When Vicky Cruz wakes up in the Lakeview Hospital Mental Disorders ward, she knows one thing: She can’t even commit suicide right. But for once, a mistake works out well for her, as she meets Mona, the live wire; Gabriel, the saint; E.M., always angry; and Dr. Desai, a quiet force. With stories and honesty, kindness and hard work, they push her to reconsider her life before Lakeview, and offer her an acceptance she’s never had.
But Vicky’s newfound peace is as fragile as the roses that grow around the hospital. And when a crisis forces the group to split up, sending her back to the life that drove her to suicide, Vicky must try to find the strength to carry on. She may not have it. She doesn’t know.
Inspired in part by the author’s own experience with depression, The Memory of Light is the rare young adult novel that focuses not on the events leading up to a suicide attempt, but the recovery from one — about living when life doesn’t seem worth it, and how we go on anyway.
The Memory of Light is such an excellent book. It’s not excitingly adrenaline-pumping, although there are some intense moments. On the contrary, it’s an exceedingly introspective book dealing with the realities of mental illness. It portrays the complexities of mental health and the difficulties of diagnosing and treating those who are mentally ill.
In the aftermath of Vicky’s attempted suicide, we learn of how she comes to terms with her depression. The subject matter and the authority with which Francisco X. Stork related this story is why I think everyone should read The Memory of Light.
Lyric and Poetry
The lyric prose pulled me into Vicky’s mind. Playing with words is her thing, so it’s only befitting that she should love poetry. The verses of poems she writes and reads show her state of mind through imagery that technical explanations often can’t. There’s talk of her clouded mind and how negative thoughts seep through her brain like a sticky substance, preventing elves working to transport positive thoughts from delivering them; that because of this, thoughts of dying can take root and if everything becomes bleak, she might want to take her own life again.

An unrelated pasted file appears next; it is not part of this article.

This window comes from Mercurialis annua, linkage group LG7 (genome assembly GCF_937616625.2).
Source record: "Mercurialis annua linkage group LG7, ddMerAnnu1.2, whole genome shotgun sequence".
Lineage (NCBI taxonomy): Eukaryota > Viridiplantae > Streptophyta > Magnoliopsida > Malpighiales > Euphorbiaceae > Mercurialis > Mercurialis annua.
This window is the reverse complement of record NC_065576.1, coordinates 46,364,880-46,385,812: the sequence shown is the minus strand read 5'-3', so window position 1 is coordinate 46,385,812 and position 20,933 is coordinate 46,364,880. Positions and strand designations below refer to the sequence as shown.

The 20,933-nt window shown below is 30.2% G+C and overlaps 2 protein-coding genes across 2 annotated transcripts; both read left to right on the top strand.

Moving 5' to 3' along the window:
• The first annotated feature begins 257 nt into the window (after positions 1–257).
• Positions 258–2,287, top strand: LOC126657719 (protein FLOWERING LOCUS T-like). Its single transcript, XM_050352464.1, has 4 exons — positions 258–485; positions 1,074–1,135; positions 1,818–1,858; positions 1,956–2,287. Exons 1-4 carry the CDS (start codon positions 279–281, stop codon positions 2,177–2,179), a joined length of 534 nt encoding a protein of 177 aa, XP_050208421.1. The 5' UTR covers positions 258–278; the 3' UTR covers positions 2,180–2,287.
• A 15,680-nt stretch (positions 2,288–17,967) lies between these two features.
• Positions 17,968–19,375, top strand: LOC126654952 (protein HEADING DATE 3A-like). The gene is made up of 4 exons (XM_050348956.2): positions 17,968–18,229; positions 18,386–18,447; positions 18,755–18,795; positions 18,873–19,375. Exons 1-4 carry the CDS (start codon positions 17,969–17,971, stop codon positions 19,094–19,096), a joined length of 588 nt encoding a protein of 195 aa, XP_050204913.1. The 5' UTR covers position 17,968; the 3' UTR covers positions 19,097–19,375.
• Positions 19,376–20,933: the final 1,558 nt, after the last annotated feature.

She aptly notes at some point in the book that it’s funny how we need images to explain mental illness. That’s exactly what The Memory of Light portrays: the feelings of depression and the senselessness that comes with it. There’s no one specific reason to want to die but rather a complete apathy towards everything.
Despite the beauty with which The Memory of Light portrays Vicky’s depression, not once does it romanticise it. The difficulties that Vicky faces after she wakes up in the hospital and undergoes treatment are completely laid bare.
Throughout The Memory of Light Vicky’s father and stepmother have difficulty understanding what it means for Vicky to be depressed. Her father is convinced that it can be cured with drive, goals and eventual achievement. He doesn’t understand that an illness of the mind cripples a person’s ability to function normally without professional guidance. I think that that’s representative of the ignorance that permeates our society regarding depression.
Dr. Desai’s heavy involvement in The Memory of Light is critical in making it clear to readers that professional care is critical. The discussions on how to help Vicky get better and learn to manage her depression show that depression doesn’t go away. Yet, it doesn’t have to undermine one’s quality of life, provided it’s addressed properly.
The Spectrum of Mental Illness
What The Memory of Light especially does well is demonstrate that mental illness exists on a spectrum. Just because someone gets better, it doesn’t mean they are recovered. Conversely, appearing normal doesn’t necessarily mean everything is alright. When Vicky’s friend, Mona doesn’t take her medication, she has the potential to act out in view of her bipolar disorder. Schizophrenia is marked by moments of lucidity during which a person appears to be completely sane. The severity varies from person to person, as do the symptoms and causes.
That spectrum is something which is important to know in order to be able to spot symptoms of mental illness. The Memory of Light might be a work of fiction but it is completely honest in portraying intricacies such as these.
Amidst the Heavy Topic, I Liked the Characters too
Mental Illness is the main theme of The Memory of Light but it’s not the only one. Family and friendship matter a great deal too. For Vicky, these are sensitive matters and treated accordingly in the course of the book. Balancing her family and friends against her mental well-being proves to be tough. Regardless of whether one is healthy or not, these can be difficult to handle, particularly when you don’t see eye to eye. On that front, I must say The Memory of Light is incredibly layered.
Bottomline: read The Memory of Light! You won’t regret it.